Note that locking is tied to a session, a single terminal window, so that if you change windows, you suddenly do not look like the owner of the files. If files start appearing in a status list marked with an "O" (instead of "K"), then it could be that you have locked them but you are not you any more! This is when forcing an unlock (and then relocking) is the valuable escape!
svn revert filenameto throw away all of your local changes.
svn resolved filenameThis removes any three temporary files and Subversion no longer considers the file to be in a state of conflict.
svn infowill return information about the repository of the project in the current directory, e.g.,
Path: . URL: https://code.sci.utah.edu/svn/map3d/trunk Repository Root: https://code.sci.utah.edu/svn/map3d Repository UUID: 76038eab-591d-0410-bf0b-a17c1341c730 Revision: 29 Node Kind: directory Schedule: normal Last Changed Author: macleod Last Changed Rev: 29 Last Changed Date: 2007-02-27 14:45:08 -0700 (Tue, 27 Feb 2007)
svn listwill make a simple list of the current repository. Note, you must first "cd" to the repository. A nicer, more detailed version of the output comes from this variation:
svn list -vIf you know the URL of your possible repository, there is this varation, in a few examples:
svn list -v svn+ssh://host.example.com/repos/project svn list https://host.example.com/repos/projectA specific example, to review the contents of the CIBC 2014 renewal repository.
svn list -v https://gforge.sci.utah.edu/svn/cibc14will list all the directories in the repository,
886 macleod Mar 13 05:30 ./ 2 macleod Jul 09 2014 Management/ 886 macleod Mar 13 05:30 Planning/ 884 macleod Feb 17 22:21 Proposal/ 885 macleod Mar 11 10:18 WWW/
svn list -v --depth infinity https://gforge.sci.utah.edu/svn/cibc14will list all the files in the entire repository.
svn lsprovides a listing of the contents of a repository, much like the same command works in Unix. Simply go to the directory that is under svn control and enter svn ls, e.g.,
cd ~/www/docs svn lsYou may be prompted one or more time for the password of the repository but eventually there will be a list of the files and directories as the level of the current working directory. To get a high level view of the repository, enter the following command:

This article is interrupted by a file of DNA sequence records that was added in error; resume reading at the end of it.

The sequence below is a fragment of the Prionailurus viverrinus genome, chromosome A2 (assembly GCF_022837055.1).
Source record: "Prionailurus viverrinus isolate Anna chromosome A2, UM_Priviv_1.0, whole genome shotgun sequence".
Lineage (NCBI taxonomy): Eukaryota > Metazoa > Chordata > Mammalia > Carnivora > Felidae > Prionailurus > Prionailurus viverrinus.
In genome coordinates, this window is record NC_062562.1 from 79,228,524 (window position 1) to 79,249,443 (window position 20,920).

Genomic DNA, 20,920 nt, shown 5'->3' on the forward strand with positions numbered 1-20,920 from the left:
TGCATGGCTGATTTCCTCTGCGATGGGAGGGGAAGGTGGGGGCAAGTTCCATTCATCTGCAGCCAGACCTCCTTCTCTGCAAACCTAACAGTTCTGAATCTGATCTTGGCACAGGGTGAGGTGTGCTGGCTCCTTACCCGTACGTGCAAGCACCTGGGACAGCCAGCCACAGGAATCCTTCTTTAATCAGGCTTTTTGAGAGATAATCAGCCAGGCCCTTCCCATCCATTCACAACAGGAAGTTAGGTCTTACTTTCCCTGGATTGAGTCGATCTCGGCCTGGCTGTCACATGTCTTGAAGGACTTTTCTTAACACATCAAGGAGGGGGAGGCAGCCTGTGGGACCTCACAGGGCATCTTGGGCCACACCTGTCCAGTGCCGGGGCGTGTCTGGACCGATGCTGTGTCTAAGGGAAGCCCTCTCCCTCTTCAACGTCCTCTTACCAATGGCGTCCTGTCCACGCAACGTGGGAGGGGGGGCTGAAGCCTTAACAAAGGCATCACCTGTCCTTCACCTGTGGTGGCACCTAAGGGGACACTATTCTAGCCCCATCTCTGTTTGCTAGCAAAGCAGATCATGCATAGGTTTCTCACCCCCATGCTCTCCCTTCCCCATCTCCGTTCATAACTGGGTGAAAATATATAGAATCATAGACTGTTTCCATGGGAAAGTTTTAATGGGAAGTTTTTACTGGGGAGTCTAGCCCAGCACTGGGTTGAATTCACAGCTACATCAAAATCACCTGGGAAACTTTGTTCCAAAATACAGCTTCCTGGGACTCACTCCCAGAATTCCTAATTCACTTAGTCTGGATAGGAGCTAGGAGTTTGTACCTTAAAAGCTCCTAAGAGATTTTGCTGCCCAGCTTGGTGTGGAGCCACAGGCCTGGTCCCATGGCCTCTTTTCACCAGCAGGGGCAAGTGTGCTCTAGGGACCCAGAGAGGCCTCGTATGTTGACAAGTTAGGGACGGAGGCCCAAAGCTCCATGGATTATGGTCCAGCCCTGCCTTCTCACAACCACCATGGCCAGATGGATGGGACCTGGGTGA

svn ls full_repository_pathwhere full_repository_path is whatever you are using, e.g.,
svn ls file:///Home/macleod/svnroot/wwwThe "-v" option will add more detail to any svn ls command.
The command svnlook is what provides access to the database containing the repository files; otherwise, there is not real way to examine a repository, unlike the CVS repositories. For example, the command
svnlook tree ~/svnroot/www | morewill reveal the contents, down to the files, of the entire www repository in my svnroot area. The output is long, hence the more command.
svnlook tree ~/svnroot/roblibs | moredoes the same for another repository of mine that actually contains several pieces, including cutil, fids, and gfilelib. This repository also contains the full set of trunk, branches, and tags organization that is the standard svn way of doing things for code development.
svn: Working copy '/Users/macleod/www' lockedThen run the cleanup command but always FROM THE TOP LEVEL OF THE REPOSITORY!!!. In the case above, I went to the ~/www and ran the command, e.g.,
cd ~/www svn cleanupand it seemed to work.
You can hope you never have to do this but it can happen and the commands are not too awful.
Taking the contents of one repository and moving it another happens like this:
svnadmin dump my_repos > my_repos_fileAt the end of which there will be a new file names my_repos_file (can be any filename). Now move this file to the new place
svnadmin load --force-uuid my_new_repos < my_repos_file
To tell your local repository to point to the new place, requires the following command:
svn switch --relocate old_URL new_URLSo for a specific case of moving my tex directory, the commands looked like this on the old computer:
svnadmin dump ~/svnroot/tex > tex.dump scp tex.dump new_computer:svnroot/and then on the new computer
svnadmin load --force-uuid ~/svnroot/tex < tex.dumpand finally on my local working copy
svn switch --relocate svn+ssh://svn.cvrti.utah.edu/Home/macleod/svnroot/tex svn+ssh://svn.sci.utah.edu/home/sci/macleod/svnroot/texall written on the same line.